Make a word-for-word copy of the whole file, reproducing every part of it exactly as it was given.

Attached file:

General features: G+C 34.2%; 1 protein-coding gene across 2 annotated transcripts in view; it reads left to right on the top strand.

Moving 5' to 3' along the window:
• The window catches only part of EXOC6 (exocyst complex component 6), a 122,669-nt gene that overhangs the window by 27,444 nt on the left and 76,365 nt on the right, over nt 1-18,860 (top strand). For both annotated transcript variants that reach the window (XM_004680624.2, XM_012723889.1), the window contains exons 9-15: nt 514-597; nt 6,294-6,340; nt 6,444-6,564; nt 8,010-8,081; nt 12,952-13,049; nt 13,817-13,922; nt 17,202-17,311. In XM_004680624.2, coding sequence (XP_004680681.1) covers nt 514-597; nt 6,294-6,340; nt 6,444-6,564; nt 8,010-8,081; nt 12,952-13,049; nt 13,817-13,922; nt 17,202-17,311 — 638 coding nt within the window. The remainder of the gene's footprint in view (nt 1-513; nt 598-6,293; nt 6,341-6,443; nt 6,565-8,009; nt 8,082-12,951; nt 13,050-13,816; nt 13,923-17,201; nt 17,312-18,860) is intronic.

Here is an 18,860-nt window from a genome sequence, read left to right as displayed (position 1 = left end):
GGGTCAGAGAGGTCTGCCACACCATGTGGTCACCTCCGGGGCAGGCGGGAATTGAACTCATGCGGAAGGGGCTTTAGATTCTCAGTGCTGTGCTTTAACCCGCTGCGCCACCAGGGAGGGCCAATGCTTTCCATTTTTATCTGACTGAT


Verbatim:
General features: G+C 34.2%; 1 protein-coding gene across 2 annotated transcripts in view; it reads left to right on the top strand.

Moving 5' to 3' along the window:
• The window catches only part of EXOC6 (exocyst complex component 6), a 122,669-nt gene that overhangs the window by 27,444 nt on the left and 76,365 nt on the right, over nt 1-18,860 (top strand). For both annotated transcript variants that reach the window (XM_004680624.2, XM_012723889.1), the window contains exons 9-15: nt 514-597; nt 6,294-6,340; nt 6,444-6,564; nt 8,010-8,081; nt 12,952-13,049; nt 13,817-13,922; nt 17,202-17,311. In XM_004680624.2, coding sequence (XP_004680681.1) covers nt 514-597; nt 6,294-6,340; nt 6,444-6,564; nt 8,010-8,081; nt 12,952-13,049; nt 13,817-13,922; nt 17,202-17,311 — 638 coding nt within the window. The remainder of the gene's footprint in view (nt 1-513; nt 598-6,293; nt 6,341-6,443; nt 6,565-8,009; nt 8,082-12,951; nt 13,050-13,816; nt 13,923-17,201; nt 17,312-18,860) is intronic.

Here is an 18,860-nt window from a genome sequence, read left to right as displayed (position 1 = left end):
GGGTCAGAGAGGTCTGCCACACCATGTGGTCACCTCCGGGGCAGGCGGGAATTGAACTCATGCGGAAGGGGCTTTAGATTCTCAGTGCTGTGCTTTAACCCGCTGCGCCACCAGGGAGGGCCAATGCTTTCCATTTTTATCTGACTGAT